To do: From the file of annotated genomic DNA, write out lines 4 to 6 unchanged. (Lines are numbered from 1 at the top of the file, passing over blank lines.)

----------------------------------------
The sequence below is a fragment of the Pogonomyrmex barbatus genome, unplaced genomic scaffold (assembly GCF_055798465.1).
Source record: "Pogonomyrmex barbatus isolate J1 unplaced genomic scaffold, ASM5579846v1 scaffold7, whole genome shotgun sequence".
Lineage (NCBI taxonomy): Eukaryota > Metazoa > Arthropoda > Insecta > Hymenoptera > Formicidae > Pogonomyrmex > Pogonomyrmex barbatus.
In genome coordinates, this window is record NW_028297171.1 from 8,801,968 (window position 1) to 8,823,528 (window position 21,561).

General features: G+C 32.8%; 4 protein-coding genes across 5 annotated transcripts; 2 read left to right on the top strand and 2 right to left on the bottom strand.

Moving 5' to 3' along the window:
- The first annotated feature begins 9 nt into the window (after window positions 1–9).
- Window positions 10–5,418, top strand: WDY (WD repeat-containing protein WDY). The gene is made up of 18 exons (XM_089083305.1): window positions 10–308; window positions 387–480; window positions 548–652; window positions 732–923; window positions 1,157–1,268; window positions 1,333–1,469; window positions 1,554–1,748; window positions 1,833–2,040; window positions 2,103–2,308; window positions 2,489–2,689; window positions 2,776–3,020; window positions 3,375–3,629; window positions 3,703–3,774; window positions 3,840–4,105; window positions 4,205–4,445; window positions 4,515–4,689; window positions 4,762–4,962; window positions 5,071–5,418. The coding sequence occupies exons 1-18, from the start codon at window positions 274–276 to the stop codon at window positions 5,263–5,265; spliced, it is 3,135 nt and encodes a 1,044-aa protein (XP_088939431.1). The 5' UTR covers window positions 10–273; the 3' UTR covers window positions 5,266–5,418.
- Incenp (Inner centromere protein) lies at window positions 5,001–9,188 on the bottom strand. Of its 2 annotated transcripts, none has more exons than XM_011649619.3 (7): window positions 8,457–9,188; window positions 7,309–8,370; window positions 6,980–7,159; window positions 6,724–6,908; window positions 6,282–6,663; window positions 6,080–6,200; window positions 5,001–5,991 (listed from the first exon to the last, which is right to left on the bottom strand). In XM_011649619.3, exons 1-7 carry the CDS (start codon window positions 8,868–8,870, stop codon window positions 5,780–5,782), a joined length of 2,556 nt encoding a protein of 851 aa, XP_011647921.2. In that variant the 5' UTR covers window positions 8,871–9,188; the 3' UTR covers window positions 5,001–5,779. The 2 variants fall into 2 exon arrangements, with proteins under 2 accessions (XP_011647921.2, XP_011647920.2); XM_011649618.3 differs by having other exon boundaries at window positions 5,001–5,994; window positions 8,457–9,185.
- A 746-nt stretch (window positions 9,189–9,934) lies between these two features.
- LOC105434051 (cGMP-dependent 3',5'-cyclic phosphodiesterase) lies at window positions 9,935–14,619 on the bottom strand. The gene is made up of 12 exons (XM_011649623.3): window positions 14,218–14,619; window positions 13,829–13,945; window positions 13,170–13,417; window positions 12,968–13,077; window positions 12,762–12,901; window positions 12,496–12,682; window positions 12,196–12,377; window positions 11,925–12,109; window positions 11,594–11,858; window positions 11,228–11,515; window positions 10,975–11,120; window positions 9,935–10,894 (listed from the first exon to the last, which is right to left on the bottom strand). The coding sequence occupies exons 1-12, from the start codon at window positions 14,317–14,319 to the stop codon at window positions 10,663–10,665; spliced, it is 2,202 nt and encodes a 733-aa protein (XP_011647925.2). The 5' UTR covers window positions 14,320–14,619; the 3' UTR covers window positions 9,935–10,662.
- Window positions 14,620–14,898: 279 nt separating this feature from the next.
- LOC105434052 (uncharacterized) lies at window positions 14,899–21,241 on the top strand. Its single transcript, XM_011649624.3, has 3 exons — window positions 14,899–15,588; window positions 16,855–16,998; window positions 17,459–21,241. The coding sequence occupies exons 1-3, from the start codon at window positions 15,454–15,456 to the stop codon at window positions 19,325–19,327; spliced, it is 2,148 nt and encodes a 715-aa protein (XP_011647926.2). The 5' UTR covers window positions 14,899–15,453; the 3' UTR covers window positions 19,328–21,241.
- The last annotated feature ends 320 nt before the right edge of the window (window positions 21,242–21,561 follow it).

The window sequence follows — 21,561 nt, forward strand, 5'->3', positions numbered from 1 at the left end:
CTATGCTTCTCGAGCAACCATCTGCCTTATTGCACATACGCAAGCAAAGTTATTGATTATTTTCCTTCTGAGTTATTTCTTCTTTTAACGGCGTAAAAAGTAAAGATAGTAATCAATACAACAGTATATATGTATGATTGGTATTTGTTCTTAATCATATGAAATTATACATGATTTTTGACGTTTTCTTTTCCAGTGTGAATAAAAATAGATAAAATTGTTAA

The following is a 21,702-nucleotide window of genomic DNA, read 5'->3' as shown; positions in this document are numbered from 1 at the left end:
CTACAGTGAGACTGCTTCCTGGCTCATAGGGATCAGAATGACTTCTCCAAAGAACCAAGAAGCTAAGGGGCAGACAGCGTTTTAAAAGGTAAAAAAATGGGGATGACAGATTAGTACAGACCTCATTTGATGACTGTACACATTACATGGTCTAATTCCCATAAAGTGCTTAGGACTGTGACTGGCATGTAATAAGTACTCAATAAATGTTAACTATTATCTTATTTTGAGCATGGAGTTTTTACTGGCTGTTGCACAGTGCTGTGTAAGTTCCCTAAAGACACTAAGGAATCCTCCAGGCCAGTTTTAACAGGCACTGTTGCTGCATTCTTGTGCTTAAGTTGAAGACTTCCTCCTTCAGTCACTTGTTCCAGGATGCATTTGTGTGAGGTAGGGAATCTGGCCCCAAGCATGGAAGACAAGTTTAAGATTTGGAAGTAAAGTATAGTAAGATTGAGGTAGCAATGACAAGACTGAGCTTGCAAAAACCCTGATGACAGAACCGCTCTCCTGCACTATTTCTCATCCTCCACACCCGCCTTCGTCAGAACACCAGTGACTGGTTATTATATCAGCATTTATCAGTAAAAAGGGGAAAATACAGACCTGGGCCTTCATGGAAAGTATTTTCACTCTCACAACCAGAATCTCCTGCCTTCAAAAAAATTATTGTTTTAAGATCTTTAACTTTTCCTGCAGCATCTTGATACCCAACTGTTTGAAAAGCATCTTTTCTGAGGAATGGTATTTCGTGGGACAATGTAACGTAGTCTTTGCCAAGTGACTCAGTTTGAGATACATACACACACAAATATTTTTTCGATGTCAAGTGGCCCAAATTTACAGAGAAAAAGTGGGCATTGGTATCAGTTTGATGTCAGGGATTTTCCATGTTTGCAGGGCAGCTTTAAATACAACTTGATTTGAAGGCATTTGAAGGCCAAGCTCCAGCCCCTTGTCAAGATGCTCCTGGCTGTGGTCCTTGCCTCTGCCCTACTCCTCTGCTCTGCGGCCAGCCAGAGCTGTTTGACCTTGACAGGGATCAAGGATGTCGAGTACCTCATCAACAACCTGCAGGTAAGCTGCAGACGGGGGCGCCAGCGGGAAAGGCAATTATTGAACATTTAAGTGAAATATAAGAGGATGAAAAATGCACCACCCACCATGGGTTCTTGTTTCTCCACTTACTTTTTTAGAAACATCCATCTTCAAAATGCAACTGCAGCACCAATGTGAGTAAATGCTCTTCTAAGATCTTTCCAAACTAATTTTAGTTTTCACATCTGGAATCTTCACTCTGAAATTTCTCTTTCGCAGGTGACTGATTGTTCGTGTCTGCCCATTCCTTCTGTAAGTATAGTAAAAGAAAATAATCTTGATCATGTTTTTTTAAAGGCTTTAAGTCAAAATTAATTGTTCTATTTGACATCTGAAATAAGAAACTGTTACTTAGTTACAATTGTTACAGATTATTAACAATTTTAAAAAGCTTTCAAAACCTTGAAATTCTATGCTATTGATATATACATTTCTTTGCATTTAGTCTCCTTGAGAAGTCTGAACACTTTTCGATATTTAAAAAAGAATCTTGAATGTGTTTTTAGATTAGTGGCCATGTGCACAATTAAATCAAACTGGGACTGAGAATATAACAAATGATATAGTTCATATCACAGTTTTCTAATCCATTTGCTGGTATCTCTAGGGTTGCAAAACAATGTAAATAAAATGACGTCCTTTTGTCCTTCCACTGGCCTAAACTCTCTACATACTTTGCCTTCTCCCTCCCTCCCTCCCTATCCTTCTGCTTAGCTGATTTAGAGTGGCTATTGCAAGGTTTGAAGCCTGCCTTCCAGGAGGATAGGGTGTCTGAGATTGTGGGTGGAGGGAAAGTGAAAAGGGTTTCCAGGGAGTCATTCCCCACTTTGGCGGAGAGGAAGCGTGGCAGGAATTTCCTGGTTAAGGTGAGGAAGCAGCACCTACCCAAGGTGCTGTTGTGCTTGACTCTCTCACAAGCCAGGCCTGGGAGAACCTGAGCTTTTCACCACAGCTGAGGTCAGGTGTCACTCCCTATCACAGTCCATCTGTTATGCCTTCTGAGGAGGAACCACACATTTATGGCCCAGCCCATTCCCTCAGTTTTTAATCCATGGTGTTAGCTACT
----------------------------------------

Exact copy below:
In genome coordinates, this window is record NW_028297171.1 from 8,801,968 (window position 1) to 8,823,528 (window position 21,561).

General features: G+C 32.8%; 4 protein-coding genes across 5 annotated transcripts; 2 read left to right on the top strand and 2 right to left on the bottom strand.

Moving 5' to 3' along the window: